Tuesday, May 31, 2016

Aspirin and you - reasons to take that lowly pill

Take two aspirin and call me in the morning, the old joke goes.

Now, we're told, aspirin just after a mini-stroke (also known as a transient ischemic attack, or TIA). It might keep you out of trouble. Read about how an immediate aspirin after mini-stroke cuts risk of major stroke:
"A great many people who have (mini-strokes or TIAs) don’t seek medical attention, and don’t feel that it’s an emergency," said lead author Peter Rothwell of the Stroke Prevention Research Unit in the Nuffield Department of Clinical Neuroscience at John Radcliffe Hospital in Oxford in the U.K.
But seeking medical attention is incredibly useful, he said.
Previous studies found that the risk of major stroke in the days after mini-stroke is greatly reduced with an intensive drug cocktail, but it was not clear if the benefit came from aspirin or other drugs, Rothwell told Reuters Health by phone.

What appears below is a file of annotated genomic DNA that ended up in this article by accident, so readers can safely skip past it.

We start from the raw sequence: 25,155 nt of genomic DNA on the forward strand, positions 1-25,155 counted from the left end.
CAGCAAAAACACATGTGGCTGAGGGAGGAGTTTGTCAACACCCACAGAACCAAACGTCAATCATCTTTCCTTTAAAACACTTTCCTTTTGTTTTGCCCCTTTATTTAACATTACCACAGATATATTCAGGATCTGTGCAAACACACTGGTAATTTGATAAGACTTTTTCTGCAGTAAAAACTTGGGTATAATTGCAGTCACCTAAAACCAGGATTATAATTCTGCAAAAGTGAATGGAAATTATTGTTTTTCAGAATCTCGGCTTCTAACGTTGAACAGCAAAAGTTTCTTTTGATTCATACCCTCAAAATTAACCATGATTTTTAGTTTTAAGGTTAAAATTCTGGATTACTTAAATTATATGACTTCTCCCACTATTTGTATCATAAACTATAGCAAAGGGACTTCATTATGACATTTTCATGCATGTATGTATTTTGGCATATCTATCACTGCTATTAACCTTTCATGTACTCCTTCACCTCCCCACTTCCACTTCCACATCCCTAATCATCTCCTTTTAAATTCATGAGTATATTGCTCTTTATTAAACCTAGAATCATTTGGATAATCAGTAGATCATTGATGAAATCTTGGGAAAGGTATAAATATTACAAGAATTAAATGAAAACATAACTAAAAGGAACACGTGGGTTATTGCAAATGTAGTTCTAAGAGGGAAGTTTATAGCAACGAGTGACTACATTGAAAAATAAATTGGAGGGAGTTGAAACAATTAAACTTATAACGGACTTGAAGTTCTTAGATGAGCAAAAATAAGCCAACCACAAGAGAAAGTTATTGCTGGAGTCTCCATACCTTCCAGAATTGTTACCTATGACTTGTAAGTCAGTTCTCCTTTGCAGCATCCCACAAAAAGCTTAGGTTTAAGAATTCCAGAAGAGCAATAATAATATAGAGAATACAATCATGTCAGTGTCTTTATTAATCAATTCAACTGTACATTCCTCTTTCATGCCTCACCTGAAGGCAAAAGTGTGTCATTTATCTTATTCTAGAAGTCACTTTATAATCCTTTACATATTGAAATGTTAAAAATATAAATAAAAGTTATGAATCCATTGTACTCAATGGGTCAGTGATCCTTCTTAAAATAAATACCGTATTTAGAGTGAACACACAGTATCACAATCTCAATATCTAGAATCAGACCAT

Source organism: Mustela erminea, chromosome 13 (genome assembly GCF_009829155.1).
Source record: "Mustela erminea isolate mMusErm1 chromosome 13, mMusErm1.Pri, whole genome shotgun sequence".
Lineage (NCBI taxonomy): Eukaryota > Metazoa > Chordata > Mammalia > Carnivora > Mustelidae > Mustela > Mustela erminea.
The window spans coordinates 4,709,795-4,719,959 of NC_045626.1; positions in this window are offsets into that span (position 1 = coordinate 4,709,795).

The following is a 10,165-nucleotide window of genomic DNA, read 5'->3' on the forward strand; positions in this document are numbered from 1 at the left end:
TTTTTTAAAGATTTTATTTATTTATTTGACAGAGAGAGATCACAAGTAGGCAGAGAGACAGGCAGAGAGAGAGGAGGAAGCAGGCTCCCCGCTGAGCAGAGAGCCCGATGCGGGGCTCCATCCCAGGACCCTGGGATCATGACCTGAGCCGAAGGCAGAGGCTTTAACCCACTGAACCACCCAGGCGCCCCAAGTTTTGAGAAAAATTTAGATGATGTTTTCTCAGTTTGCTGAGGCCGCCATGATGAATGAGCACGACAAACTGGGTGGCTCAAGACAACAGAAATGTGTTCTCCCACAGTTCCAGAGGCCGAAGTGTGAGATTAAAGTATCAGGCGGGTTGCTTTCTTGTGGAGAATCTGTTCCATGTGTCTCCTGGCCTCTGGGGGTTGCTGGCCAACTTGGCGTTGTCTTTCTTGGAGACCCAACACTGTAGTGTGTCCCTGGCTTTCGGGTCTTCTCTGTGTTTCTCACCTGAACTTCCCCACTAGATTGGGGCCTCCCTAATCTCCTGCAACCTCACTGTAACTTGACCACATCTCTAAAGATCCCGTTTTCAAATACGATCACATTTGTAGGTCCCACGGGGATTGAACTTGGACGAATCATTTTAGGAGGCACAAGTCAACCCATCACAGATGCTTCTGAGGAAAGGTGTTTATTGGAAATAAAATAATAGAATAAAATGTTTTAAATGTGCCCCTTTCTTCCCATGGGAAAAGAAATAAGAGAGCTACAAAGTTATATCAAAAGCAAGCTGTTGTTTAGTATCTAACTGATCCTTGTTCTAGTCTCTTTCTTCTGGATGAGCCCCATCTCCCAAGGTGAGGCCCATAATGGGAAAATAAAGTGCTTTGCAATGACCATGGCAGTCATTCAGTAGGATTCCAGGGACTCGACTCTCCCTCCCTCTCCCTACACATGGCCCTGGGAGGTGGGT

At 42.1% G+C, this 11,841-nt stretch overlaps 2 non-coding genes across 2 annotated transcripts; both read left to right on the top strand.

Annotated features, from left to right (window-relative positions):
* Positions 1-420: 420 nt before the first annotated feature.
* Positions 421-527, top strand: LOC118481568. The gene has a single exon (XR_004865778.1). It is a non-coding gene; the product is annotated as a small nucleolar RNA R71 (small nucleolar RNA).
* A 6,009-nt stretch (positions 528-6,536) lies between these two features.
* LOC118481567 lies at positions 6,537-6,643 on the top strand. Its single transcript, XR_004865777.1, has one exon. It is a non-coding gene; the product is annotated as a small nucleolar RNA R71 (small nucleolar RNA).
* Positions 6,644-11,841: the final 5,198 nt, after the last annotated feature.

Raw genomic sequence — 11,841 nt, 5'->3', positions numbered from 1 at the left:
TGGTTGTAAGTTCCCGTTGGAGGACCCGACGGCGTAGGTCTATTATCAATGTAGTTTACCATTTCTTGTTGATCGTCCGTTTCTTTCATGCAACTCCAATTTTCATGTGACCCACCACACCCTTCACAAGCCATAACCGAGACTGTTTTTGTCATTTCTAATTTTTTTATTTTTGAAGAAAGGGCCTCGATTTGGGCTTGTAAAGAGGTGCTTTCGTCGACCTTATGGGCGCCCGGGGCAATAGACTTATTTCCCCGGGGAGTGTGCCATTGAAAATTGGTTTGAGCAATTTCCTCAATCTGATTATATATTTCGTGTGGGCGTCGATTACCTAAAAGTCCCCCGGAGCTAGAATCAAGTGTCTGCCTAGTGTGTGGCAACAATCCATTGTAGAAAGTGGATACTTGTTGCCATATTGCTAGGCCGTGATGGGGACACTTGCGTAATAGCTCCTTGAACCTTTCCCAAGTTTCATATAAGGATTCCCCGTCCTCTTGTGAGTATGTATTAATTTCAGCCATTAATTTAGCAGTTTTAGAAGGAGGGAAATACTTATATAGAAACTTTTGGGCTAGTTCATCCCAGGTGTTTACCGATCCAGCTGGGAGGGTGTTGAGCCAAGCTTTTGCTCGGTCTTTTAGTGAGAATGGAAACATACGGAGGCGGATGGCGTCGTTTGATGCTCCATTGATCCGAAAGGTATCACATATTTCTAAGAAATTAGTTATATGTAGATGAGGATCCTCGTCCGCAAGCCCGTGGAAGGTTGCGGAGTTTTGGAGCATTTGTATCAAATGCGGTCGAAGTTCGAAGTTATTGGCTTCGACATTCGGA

The researchers analyzed data pooled from more than 15,000 participants in 12 trials comparing aspirin to no aspirin treatment after mini-stroke. Taking aspirin reduced the risk of a recurrent stroke in the following six weeks by about 60 percent and the risk of disabling or fatal stroke was reduced even further, regardless of dose or patient age, they reported in The Lancet.
So take to heart the need for medical attention - immediate medical attention - even if the symptoms (and click here to read about symptoms) go away. You might be in the clear that moment, but that treatment might well make you dodge a major stroke.

(Photo from Mike Steele via Flickr)

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